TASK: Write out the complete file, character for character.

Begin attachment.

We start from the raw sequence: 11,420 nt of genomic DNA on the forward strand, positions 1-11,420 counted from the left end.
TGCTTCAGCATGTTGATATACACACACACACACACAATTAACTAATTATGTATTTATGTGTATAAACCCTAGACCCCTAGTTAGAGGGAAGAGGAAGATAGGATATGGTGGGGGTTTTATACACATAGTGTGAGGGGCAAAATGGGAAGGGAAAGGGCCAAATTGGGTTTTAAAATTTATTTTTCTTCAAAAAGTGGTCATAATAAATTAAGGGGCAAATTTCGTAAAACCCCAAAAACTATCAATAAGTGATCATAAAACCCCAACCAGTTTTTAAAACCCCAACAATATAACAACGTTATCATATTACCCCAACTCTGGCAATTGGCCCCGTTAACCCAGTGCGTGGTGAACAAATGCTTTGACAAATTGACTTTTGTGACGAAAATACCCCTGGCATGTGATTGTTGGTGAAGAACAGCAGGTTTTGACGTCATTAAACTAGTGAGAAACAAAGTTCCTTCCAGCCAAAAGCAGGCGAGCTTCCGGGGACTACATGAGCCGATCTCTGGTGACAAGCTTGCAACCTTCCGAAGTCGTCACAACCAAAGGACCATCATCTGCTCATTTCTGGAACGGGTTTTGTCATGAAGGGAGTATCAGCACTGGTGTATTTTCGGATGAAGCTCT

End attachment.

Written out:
We start from the raw sequence: 11,420 nt of genomic DNA on the forward strand, positions 1-11,420 counted from the left end.
TGCTTCAGCATGTTGATATACACACACACACACACAATTAACTAATTATGTATTTATGTGTATAAACCCTAGACCCCTAGTTAGAGGGAAGAGGAAGATAGGATATGGTGGGGGTTTTATACACATAGTGTGAGGGGCAAAATGGGAAGGGAAAGGGCCAAATTGGGTTTTAAAATTTATTTTTCTTCAAAAAGTGGTCATAATAAATTAAGGGGCAAATTTCGTAAAACCCCAAAAACTATCAATAAGTGATCATAAAACCCCAACCAGTTTTTAAAACCCCAACAATATAACAACGTTATCATATTACCCCAACTCTGGCAATTGGCCCCGTTAACCCAGTGCGTGGTGAACAAATGCTTTGACAAATTGACTTTTGTGACGAAAATACCCCTGGCATGTGATTGTTGGTGAAGAACAGCAGGTTTTGACGTCATTAAACTAGTGAGAAACAAAGTTCCTTCCAGCCAAAAGCAGGCGAGCTTCCGGGGACTACATGAGCCGATCTCTGGTGACAAGCTTGCAACCTTCCGAAGTCGTCACAACCAAAGGACCATCATCTGCTCATTTCTGGAACGGGTTTTGTCATGAAGGGAGTATCAGCACTGGTGTATTTTCGGATGAAGCTCT